Tuesday, September 30, 2008


There are Singapore nights when light pollution is oddly absent, when star-fires fill the sky and when clear winds soar, lifting musing thoughts into darkness, into mystery. Perhaps one would look at a star, deceptively youthful, yet an echo of ancient fire before the ages of humanity. Stretching forth with imagination’s yearnings, one could reach across space to touch a star. Drinking in the wine of emptiness, we could imagine vastness exceeding the world. Our quivering spirit can encompass the heart of stars, and we can stretch forth into infinity; yet remain very much, ourselves.

If imagination is the prophet sight of some inner Spirit, then what it could fathom, it could also perceive?

But we doubt. For in our fallen nature, in our cramped darkness, the inner fires are faint mystic oceans that send messenger ships of thought-woven sails into harsh obliterating light—silent heralds into a marketplace crowded with bustle and worthless priceless wares. Only in Silence can we sometimes hear the stirrings of angels’ wings.

And thus the spectacle of life unfolds in high darkness—a cosmic cinema effusive with scenes of brief pains and briefer joys, dramas of prolonged anguish, music of strange lasting content dancing with the rushing of life’s winds. Life—built on death, a splendor-song reaching for joy, an impermanent raft sailing on a white river stretching into eternity.

The wheel spins and ages change. Beauty dies, and rises again in whirling fire, then sinks once more. And we seek the purpose of the dance.

But at some point, by a blue sea, we may hear a Call. And we voyage within, like miners in dark caves hunting for diamond-beams of some mysterious bliss. Materialistic ideology may tell us that man is a limited creature compacted of unknowing mud, wondrously contrived by processes meaningless and blind—limited in power, in knowledge, in existence. Yet when one soar into the darkness of one’s inner self, one may find atomic radiance. From above, a gesture of Grace and a torrent of fire; from within, a diamond sight and abysmal sweetness. From around, Angels’ wings enfolding space, their robes of glory flickering. From beyond, ancient beings of pure spirit, free and glorious, reigning invisible in silence.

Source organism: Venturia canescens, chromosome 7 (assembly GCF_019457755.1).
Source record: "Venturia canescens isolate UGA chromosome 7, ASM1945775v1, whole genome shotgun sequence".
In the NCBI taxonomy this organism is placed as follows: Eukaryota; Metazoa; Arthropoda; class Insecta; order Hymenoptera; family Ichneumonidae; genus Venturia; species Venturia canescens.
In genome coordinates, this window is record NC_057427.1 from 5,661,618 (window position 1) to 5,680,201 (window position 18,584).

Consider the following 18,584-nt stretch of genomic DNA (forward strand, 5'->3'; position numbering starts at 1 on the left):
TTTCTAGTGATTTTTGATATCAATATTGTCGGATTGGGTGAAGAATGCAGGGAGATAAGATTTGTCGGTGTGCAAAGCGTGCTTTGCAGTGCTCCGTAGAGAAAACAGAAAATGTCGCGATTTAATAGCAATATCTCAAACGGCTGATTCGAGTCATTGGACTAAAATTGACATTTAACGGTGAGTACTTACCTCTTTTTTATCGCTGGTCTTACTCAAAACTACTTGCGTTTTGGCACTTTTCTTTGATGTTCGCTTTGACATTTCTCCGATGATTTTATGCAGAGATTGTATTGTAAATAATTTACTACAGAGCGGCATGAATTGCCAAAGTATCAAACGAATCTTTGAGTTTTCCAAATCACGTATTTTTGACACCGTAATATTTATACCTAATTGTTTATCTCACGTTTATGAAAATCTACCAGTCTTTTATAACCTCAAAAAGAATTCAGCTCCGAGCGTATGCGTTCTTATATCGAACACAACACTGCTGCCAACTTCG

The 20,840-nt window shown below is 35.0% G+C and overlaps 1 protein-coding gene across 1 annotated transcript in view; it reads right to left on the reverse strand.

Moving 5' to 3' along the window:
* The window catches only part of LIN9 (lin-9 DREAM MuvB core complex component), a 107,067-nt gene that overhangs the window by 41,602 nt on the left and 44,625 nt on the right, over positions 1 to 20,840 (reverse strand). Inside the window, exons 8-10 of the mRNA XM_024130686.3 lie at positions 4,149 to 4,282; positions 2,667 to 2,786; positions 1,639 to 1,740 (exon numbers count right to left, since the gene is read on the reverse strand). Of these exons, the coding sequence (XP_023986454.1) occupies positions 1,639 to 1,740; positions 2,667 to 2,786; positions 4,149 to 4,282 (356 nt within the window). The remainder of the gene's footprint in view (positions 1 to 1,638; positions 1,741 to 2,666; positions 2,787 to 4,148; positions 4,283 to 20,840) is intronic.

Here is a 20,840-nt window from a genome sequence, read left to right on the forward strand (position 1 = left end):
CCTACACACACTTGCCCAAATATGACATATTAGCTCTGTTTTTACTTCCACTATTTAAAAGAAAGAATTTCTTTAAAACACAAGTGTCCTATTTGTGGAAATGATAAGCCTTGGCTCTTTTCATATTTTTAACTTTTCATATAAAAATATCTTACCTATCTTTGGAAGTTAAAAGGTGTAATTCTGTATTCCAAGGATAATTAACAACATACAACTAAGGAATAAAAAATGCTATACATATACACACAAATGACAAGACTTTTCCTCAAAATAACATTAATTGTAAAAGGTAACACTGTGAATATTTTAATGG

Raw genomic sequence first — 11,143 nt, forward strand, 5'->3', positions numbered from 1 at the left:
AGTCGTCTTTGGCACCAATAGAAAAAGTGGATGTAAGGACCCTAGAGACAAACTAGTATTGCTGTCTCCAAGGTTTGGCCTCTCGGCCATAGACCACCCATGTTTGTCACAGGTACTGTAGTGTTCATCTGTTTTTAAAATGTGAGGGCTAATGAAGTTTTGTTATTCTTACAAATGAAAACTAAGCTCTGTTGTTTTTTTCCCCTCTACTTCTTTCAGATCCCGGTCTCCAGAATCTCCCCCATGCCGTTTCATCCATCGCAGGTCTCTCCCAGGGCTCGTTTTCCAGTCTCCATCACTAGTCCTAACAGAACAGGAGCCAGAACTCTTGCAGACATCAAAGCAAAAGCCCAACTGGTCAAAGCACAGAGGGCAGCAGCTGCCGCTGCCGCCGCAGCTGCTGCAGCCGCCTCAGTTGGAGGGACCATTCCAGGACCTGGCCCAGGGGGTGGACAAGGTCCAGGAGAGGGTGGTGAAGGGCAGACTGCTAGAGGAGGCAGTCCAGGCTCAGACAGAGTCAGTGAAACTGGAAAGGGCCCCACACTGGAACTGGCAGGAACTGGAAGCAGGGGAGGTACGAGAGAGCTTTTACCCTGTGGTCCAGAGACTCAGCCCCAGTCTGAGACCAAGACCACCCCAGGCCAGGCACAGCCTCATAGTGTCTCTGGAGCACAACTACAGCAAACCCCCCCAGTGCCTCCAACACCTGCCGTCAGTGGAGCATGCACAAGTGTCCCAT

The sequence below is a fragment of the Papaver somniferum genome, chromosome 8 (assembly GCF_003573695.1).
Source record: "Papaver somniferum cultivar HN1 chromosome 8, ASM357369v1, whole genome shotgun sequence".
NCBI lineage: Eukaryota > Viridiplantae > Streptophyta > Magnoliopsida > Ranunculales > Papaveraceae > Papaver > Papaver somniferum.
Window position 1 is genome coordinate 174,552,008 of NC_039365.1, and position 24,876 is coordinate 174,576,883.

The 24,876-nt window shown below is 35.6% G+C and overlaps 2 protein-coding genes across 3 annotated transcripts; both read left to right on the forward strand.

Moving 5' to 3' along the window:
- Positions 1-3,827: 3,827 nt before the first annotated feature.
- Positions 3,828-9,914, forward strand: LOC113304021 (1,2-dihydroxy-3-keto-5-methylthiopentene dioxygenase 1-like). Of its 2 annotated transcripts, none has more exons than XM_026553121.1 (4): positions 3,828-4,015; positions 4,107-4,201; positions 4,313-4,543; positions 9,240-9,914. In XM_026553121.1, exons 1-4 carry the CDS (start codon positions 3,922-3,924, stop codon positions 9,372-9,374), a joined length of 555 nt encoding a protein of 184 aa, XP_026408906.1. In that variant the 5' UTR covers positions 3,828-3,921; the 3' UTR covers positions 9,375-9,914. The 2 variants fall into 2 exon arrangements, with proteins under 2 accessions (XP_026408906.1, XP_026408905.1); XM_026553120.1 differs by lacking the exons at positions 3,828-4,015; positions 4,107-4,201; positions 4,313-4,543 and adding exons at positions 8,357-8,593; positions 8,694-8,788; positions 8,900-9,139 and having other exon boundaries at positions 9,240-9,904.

If literature is fundamentally about the exploration of man, and of the problem of existence, of his sufferings and his promise, then we cannot neglect the art of the infinite. This ‘mystic’ view is shared by few, yet this does not prevent it from being true. If transfiguration be humanity’s fate, if oceans of light lies hidden behind the horizons of earth, then literature must be a beacon of flame, a faint echo but nonetheless prophetic, and a power that incarnates Flame.

Thus do we craft characters who walk with mortal pace, or characters shining with aureole light, luminous beacons of humanity’s far promise? There are surely already enough exemplars of the former.

Thus in the Atlantean series, I attempted to create characters who are indeed fully human, but who are also like light poured into a little glass, pregnant with the Sun. It seems good to set oneself the challenge of portraying the beauty of God in man, of living Fire in man, of humanity set aflame by spirit-stuff. Atlantis is a civilization of light, yet one of poignant tragedy. Of Eleven and their few followers who soared high into the Temple of God, but who were unable to incarnate the Flame.

The series also considers this question, central to much of ‘fantasy’: what is the price of magic? Limbs, blood, mana? In Atlantean ‘magic’, the Art, the price is the loss of self. To unite with a Will beyond oneself, to gain gifts of authority over Nature, such as enjoyed by the mighty Rulers of the elements and of creation. For where there is authority, there is no need for ‘magic’. To command the elements will be the same as the governance of one’s body and one’s mind. To assert our separateness, to deny love, to rebel, then one needs machinations and formulas and mantras—for the true power is lost.

And the style is one of suggestive symbolism. The word itself must pack in much more, till it becomes mostly opaque to all but the most patient. Surely the form must imitate the substance, the form revealing the riddling substance, the form revealing the dark Fire.

My craft is still poor, and far from equal to the task. And my mind is like the Singapore sky. Awash in light that drowns the Stars.

But one must begin.